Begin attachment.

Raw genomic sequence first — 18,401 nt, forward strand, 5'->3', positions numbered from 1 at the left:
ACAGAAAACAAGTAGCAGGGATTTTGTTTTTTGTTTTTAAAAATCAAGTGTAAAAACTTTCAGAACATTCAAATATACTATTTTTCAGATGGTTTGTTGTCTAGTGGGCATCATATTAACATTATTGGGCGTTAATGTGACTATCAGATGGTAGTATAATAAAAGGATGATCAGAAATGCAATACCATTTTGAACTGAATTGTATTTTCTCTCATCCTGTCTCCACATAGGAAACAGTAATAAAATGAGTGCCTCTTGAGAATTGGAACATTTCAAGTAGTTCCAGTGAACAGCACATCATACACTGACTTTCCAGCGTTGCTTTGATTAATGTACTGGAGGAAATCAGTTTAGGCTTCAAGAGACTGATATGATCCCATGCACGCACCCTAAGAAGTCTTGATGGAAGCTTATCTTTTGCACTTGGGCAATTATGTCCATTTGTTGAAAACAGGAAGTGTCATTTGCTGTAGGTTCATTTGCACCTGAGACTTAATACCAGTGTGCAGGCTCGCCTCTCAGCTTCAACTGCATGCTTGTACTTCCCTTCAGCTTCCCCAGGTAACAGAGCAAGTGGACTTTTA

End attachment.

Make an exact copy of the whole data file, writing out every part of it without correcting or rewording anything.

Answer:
Raw genomic sequence first — 18,401 nt, forward strand, 5'->3', positions numbered from 1 at the left:
ACAGAAAACAAGTAGCAGGGATTTTGTTTTTTGTTTTTAAAAATCAAGTGTAAAAACTTTCAGAACATTCAAATATACTATTTTTCAGATGGTTTGTTGTCTAGTGGGCATCATATTAACATTATTGGGCGTTAATGTGACTATCAGATGGTAGTATAATAAAAGGATGATCAGAAATGCAATACCATTTTGAACTGAATTGTATTTTCTCTCATCCTGTCTCCACATAGGAAACAGTAATAAAATGAGTGCCTCTTGAGAATTGGAACATTTCAAGTAGTTCCAGTGAACAGCACATCATACACTGACTTTCCAGCGTTGCTTTGATTAATGTACTGGAGGAAATCAGTTTAGGCTTCAAGAGACTGATATGATCCCATGCACGCACCCTAAGAAGTCTTGATGGAAGCTTATCTTTTGCACTTGGGCAATTATGTCCATTTGTTGAAAACAGGAAGTGTCATTTGCTGTAGGTTCATTTGCACCTGAGACTTAATACCAGTGTGCAGGCTCGCCTCTCAGCTTCAACTGCATGCTTGTACTTCCCTTCAGCTTCCCCAGGTAACAGAGCAAGTGGACTTTTA